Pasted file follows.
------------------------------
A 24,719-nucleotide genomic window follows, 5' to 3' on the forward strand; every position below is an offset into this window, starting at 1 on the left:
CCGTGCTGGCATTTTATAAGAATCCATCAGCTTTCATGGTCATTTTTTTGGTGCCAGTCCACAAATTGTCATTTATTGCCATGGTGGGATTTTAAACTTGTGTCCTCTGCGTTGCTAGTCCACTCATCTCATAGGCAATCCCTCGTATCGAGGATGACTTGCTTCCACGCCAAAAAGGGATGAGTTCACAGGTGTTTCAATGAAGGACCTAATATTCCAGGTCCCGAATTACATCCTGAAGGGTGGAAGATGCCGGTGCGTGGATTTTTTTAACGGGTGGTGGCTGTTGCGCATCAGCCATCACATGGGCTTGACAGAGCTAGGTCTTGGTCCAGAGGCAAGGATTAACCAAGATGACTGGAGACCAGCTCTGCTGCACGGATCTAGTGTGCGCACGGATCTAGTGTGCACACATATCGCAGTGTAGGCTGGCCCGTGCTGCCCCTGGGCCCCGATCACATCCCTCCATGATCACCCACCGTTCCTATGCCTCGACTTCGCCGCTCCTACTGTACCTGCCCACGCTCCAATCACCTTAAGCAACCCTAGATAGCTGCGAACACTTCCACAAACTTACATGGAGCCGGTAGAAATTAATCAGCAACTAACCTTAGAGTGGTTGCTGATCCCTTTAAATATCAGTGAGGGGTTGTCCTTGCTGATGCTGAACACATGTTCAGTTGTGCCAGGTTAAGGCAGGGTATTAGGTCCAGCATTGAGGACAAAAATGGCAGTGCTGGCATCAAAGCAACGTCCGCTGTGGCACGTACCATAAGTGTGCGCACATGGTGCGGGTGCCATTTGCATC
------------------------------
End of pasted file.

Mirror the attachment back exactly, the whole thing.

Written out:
A 24,719-nucleotide genomic window follows, 5' to 3' on the forward strand; every position below is an offset into this window, starting at 1 on the left:
CCGTGCTGGCATTTTATAAGAATCCATCAGCTTTCATGGTCATTTTTTTGGTGCCAGTCCACAAATTGTCATTTATTGCCATGGTGGGATTTTAAACTTGTGTCCTCTGCGTTGCTAGTCCACTCATCTCATAGGCAATCCCTCGTATCGAGGATGACTTGCTTCCACGCCAAAAAGGGATGAGTTCACAGGTGTTTCAATGAAGGACCTAATATTCCAGGTCCCGAATTACATCCTGAAGGGTGGAAGATGCCGGTGCGTGGATTTTTTTAACGGGTGGTGGCTGTTGCGCATCAGCCATCACATGGGCTTGACAGAGCTAGGTCTTGGTCCAGAGGCAAGGATTAACCAAGATGACTGGAGACCAGCTCTGCTGCACGGATCTAGTGTGCGCACGGATCTAGTGTGCACACATATCGCAGTGTAGGCTGGCCCGTGCTGCCCCTGGGCCCCGATCACATCCCTCCATGATCACCCACCGTTCCTATGCCTCGACTTCGCCGCTCCTACTGTACCTGCCCACGCTCCAATCACCTTAAGCAACCCTAGATAGCTGCGAACACTTCCACAAACTTACATGGAGCCGGTAGAAATTAATCAGCAACTAACCTTAGAGTGGTTGCTGATCCCTTTAAATATCAGTGAGGGGTTGTCCTTGCTGATGCTGAACACATGTTCAGTTGTGCCAGGTTAAGGCAGGGTATTAGGTCCAGCATTGAGGACAAAAATGGCAGTGCTGGCATCAAAGCAACGTCCGCTGTGGCACGTACCATAAGTGTGCGCACATGGTGCGGGTGCCATTTGCATC